By Ben Crase
University of Toronto professor Jordan Peterson became infamous this past fall after releasing a video series where he outlines his objections to the Canadian government’s Bill C-16. Outside the media spotlight, Peterson submitted a grant proposal to SSHRC to support the continuation of his research, which was not funded. A few days after Peterson made the rejection public, he set up a webpage on Indiegogo.com, a popular crowdfunding site typically used by tech startups, artists, and community initiatives. The creation of the page was announced in a single tweet and in less than 24 hours met the first year funding requirement. At the time of writing, 2322 backers have contributed a total $164,004, over two years’ worth of funding.
The success of Peterson’s crowdfunding initiative gives us reason to pause and consider the implications of this recent phenomenon for academic research. With government research budgets not meeting growing demand for funding, a growing number of researchers around the world are turning to various emerging crowdfunding platforms designed specifically to raise funds for academic research projects.
Is crowdfunding a viable alternative?
The success of these platforms to date is relatively modest. Experiment, one of the leading platforms, has funded 688 projects totalling $7,301,841 (USD) at various top American universities. Some platforms target specific disciplines such as DigVentures, which provides an array of services to specifically promote crowdfunding for archaeological research around the world.
Peterson’s story presents the most compelling example of crowdfunding’s disruptive potential for research funding to date. The idea that a professor could raise close to $100,000 for psychometric lab research overnight was laughable a month ago. Now it is seemingly plausible to imagine researchers wholly reliant on crowdfunding to raise research funds in the near future. Instead of writing endless grant applications, researchers would invest their time making videos to pitch their research to the public and communicate regularly with their backers through social media.
This marketization of research would also become more transactional in nature, with academics promising something to incentivize backer support. Those who contributed over $1,000 to Peterson’s campaign will receive a bound and signed copy of his research and an invitation to a special reception.
Hype and reality
Although the prospective implications of these changes appear dramatic, in higher education such innovations rarely live up to the hype.
Only a few short years ago, massive open online course (MOOCs) were heralded as a disruptive innovation that would forever change the landscape of higher education. Journalists and academics alike announced the imminent “end,” “avalanche,” “revolution,” or “tectonic shift” that promised to be the biggest change to higher education since the printing press. More than five years after this hype reached its apogee, discussion of MOOCs returned from the stratosphere, not yet equipped with the signalling legitimacy of degrees from established institutions.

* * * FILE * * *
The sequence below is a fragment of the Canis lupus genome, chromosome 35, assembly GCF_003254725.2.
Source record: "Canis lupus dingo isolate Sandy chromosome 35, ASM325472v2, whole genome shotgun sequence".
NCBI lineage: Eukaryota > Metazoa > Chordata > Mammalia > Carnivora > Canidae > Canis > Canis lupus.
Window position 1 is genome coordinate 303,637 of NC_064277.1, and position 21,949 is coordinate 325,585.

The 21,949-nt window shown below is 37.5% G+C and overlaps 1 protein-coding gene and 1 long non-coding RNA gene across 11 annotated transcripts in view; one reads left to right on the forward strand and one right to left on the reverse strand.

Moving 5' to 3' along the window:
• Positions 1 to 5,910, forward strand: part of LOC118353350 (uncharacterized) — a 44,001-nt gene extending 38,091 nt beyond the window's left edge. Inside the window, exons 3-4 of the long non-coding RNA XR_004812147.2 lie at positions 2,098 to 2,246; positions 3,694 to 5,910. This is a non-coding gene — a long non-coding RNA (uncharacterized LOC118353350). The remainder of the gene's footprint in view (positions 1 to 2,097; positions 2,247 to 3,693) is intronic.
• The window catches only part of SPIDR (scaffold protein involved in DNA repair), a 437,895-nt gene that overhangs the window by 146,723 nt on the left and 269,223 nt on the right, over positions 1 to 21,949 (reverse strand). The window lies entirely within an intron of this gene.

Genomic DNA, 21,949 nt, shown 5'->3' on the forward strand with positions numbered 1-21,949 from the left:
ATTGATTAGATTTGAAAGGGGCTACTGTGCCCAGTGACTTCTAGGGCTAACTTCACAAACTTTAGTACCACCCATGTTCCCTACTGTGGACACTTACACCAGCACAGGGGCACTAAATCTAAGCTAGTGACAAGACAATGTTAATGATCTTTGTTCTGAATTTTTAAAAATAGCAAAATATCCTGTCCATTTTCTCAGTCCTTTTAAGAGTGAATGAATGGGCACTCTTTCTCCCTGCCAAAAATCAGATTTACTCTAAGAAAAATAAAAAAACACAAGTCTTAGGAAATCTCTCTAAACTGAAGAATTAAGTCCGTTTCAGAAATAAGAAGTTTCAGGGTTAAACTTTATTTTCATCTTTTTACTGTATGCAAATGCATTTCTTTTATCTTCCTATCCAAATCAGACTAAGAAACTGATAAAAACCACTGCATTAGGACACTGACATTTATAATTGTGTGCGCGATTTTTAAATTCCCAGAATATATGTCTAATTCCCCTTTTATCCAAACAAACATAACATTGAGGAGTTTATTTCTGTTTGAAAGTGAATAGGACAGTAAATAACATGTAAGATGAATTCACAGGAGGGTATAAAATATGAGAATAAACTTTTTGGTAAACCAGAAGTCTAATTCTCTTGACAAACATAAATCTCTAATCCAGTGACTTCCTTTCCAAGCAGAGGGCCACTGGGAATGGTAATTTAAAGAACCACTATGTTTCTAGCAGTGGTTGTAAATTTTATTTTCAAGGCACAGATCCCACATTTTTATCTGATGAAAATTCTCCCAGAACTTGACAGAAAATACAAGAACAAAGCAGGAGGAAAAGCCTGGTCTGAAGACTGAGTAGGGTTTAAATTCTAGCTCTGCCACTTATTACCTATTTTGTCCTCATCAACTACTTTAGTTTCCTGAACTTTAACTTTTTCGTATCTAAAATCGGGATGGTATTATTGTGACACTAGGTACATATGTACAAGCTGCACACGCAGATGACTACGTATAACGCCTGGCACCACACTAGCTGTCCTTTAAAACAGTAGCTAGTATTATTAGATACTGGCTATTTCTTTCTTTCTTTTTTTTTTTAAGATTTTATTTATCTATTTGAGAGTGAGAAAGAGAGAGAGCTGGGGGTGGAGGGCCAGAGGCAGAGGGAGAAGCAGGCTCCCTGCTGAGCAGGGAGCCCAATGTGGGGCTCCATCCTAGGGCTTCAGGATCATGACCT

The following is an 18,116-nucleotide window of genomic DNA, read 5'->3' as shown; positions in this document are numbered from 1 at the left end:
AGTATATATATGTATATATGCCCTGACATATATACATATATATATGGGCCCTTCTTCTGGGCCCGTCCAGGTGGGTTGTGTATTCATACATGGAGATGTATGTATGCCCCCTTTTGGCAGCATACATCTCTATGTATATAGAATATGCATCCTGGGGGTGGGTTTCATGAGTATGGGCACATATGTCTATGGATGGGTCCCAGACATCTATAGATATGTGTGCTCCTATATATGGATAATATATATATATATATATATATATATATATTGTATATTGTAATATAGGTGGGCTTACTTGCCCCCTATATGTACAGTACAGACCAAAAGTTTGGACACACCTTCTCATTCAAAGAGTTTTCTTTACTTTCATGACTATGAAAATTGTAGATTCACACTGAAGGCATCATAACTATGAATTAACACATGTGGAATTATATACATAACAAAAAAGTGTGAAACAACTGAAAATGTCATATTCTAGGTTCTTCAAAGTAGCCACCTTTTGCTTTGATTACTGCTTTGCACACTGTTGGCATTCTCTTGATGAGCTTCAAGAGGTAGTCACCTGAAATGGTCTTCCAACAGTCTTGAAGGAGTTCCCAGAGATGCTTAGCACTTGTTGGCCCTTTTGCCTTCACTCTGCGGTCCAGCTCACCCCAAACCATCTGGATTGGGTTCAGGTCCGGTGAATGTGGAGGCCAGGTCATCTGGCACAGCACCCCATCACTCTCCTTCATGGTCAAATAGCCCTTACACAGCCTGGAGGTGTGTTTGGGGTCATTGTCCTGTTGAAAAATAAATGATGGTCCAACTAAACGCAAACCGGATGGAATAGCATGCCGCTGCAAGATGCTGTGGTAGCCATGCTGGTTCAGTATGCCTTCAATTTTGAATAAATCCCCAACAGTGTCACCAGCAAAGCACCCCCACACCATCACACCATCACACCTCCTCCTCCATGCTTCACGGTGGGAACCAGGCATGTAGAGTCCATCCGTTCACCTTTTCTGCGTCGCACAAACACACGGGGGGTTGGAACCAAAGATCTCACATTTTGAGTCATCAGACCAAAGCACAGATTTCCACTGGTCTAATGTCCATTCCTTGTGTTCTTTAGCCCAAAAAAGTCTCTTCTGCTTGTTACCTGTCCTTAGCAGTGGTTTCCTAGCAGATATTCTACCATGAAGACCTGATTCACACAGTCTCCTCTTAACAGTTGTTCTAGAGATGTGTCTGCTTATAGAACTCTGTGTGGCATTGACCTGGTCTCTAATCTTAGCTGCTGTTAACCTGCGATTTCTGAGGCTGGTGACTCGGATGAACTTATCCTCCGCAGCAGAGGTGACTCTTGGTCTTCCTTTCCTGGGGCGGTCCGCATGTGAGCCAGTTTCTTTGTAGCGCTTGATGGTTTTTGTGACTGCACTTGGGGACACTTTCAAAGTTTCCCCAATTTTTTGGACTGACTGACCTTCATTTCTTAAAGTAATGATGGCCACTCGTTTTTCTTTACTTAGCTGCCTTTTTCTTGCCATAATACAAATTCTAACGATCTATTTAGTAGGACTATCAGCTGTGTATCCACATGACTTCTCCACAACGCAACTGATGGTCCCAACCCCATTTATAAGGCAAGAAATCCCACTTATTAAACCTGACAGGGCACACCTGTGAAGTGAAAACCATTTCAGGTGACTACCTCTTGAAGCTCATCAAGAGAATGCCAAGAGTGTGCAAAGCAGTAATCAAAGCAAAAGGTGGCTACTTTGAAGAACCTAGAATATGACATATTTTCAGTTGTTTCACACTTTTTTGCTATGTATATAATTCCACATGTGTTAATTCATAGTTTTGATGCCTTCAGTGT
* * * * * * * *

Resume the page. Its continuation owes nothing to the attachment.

Crowdfunding research faces similar challenges that hinder its ability to meaningfully ‘disrupt’ the unique functioning of higher education systems. While some entrepreneurial researchers have been able to find ways to monetize their research to gain public support, research cannot or should not be determined by such utilitarian considerations. With no indication that the public’s willingness to support research has changed considerably, the government’s role in broadly supporting research also remains essential.
Even if a research funding system were more reliant on allocating funds from crowdfunding, it would be destined to replicate the same social biases that already influence the allocation of funding from federal research agencies. Just as it is more politically palatable for the government to support cancer research over basic science or the study medieval manuscripts, a disaggregated public would privilege the most fashionable research, further politicizing the process without the mediating influence of peer review. Empowering individual choice would also likely amplify inequalities in the distribution of research funding between different fields of study. Peterson’s unprecedented crowdfunding success relative to all other efforts to date highlights how dramatic such imbalances could be.
As demonstrated by the Peterson case, crowdfunding has introduced a unique tool to mobilize support for academic research that has the capacity to provide an alternative to researchers who feel wronged or unsupported by established procedures. With the technologies of the ‘digital revolution’ necessitating greater transparency and engagement between individuals, maybe it was only a matter of time before these trends began making inroads in research funding processes.
Given the successful adoption of crowdfunding by some in higher education, it is easy to imagine how this technology might transform the future landscape of research funding. A more probable future will see some of the innovations introduced by crowdfunding, such as greater transparency in the review process, new expectations for researcher-community engagement, or other more entrepreneurial attitudes incorporated into existing practices, reflecting how technology is influencing many of our changing societal expectations. The recent creation of SSHRC’s Storytellers contest could be described as an early example of how research communication will be shaped by developments from the worlds of technology and entrepreneurship.
Although such predictions make for less exciting headlines, it should not deflate our interest in observing how technological innovations uniquely manifest in the ivory tower, facilitating change while also ensuring that many things stay the same.